In the first week of March, Bloomington area social service agencies will start receiving solicitations to apply for this year’s round of Jack Hopkins social services funding. That’s part of the schedule that the funding committee voted to adopt at its meeting last Thursday.
The $311,000 worth of funding available this year comes from the city’s general fund. That’s a $6,000 increase (about 2 percent) compared to last year. The amount gets determined each fall when the annual budget is approved.
When the fund was started in 1993, the total amount available was just $90,000. Of that, $6,363 came from raises that city council decided to turn down that year, according to Herald-Times reporting at the time.
Last year’s awards ranged from a $1,170 grant to Community Kitchen to purchase an awning and a vacuum, to a $31,456 grant to Monroe County United Ministries (MCUM) to buy fire alarm replacements.
Chair of the Jack Hopkins committee, city councilmember Susan Sandberg, described on Tuesday how Jack Hopkins funding is intended primarily to pay for things like freezers and trucks as opposed to salaries or other operational expenses. It’s a key difference between the social services funding component of federal Community Development Block Grants (CDBG) that the council approved recently, and the local Jack Hopkins funds.
But there are exceptions to the Jack Hopkins general policy against operational funding. That was one of the other pieces of business handled by the committee on Thursday—approving an allowance for operational funding, if an agency has a well-developed plan for future funding. The allowance can’t be used in consecutive years.
A third piece of business handled by the committee at its Thursday meeting was to approve an elaboration of the basic criteria for evaluating and awarding grants.
The basic criteria were first written down in a 1993 letter by councilmember Jack Hopkins, after whom the fund was named. The resolution that named the fund after Hopkins, who was a professor at the Indiana University’s public and environmental affairs, was approved by the city council in 2002, the month after Hopkins died.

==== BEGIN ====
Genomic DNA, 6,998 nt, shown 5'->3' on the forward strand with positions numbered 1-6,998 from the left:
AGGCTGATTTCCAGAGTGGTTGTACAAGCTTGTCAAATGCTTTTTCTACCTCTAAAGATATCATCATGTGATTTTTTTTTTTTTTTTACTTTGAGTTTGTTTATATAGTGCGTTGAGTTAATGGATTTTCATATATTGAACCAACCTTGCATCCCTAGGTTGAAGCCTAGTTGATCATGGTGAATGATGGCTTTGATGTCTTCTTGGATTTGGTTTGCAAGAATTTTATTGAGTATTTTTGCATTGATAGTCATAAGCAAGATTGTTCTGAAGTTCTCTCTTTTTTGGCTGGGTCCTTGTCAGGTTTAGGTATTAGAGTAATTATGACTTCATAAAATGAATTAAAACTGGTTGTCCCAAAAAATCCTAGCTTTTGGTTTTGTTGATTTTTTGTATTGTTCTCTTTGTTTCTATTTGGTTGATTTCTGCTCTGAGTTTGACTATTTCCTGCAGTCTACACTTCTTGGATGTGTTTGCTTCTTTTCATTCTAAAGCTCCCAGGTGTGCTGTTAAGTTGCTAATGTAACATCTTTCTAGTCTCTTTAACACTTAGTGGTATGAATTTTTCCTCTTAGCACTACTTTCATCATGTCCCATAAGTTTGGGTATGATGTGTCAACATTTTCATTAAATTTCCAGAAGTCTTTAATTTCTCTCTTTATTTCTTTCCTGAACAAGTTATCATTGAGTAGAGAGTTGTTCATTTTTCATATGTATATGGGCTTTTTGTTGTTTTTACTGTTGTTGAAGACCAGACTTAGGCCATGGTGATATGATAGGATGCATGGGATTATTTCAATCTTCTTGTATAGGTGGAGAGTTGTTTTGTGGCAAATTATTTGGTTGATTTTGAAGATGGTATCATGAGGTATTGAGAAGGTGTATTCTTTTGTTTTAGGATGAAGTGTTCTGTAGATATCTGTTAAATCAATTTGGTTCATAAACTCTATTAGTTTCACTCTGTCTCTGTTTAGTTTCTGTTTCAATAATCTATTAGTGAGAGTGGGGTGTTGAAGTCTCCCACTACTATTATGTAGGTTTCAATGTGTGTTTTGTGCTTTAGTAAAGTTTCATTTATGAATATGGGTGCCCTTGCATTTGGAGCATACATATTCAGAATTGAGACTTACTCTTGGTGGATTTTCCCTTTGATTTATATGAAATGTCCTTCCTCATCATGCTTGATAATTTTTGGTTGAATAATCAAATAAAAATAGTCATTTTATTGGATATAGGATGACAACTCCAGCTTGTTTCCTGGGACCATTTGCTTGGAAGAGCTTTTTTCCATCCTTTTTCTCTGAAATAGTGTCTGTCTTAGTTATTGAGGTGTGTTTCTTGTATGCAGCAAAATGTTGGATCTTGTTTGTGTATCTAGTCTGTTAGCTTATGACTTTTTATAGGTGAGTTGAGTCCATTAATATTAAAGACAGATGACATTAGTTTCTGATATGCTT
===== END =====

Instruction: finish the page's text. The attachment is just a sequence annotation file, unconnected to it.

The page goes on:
The basic four criteria, from the 1993 letter by Hopkins, are:
1. The focus should be on previously identified priority areas.
2. Programs or projects should be such that a one-time investment will make a
3. Priority should be given to projects or programs where investments now will
have a positive long-term spillover effect (such as reduced susceptibility to
other diseases, decreased absences from school, reducing lost time for sick
child care, etc.)
4. Capital should be leveraged wherever possible by matching from other
The Jack Hopkins committee, which is supposed to consist of five city councilmembers and two citizens, is currently short one city councilmember. At Thursday’s meeting, Sandberg said the seat will be filled once city council president Steve Volan makes the fifth appointment.
The two citizen members are Tim Mayer, a former city councilmember, and Mark Fraley, who’s associate director of Indiana University’s Political and Civic Engagement (PACE) program.
At Thursday’s meeting, Sandberg described the decisions about funding allocations as sometimes difficult. Over the years, the amount of requests has consistently outpaced the amount of funding available. Last year, the amount of requests was roughly twice the amount of grants awarded.
Sandberg described how the applicants for the funding are probably already familiar to committee members: “Many of these organizations that do apply are old hands,” she said, adding, “These are the non-profits that we know and love. We understand who they are, what they do. There’s not a lot of guess work involved.”
By the Square Beacon’s count, since 1993, 191 agencies have applied for funding from the Jack Hopkins social services fund. The top 15 recipients have received $2,647,024 (59 percent) of the $4,463,155 total allocations since 1993.
Since 2012, the committee has started to receive more applications that involve collaborations between agencies.
Eric Sader, assistant director of the city’s housing and neighborhood development department, said at Thursday’s meeting he thought it might be a trend that collaborations were more a part of the funding mix.
By the Square Beacon’s count, here’s how requests and grants for collaborations have stacked up since 2012. In four of the years (those where no gray is visible in the bar), the full amount for all collaborations was funded.
Here’s a breakdown of individual collaborations with a description of the projects:
Applications from agencies for Jack Hopkins funds are due by March 30. The next meeting of the committee to discuss applications is April 20.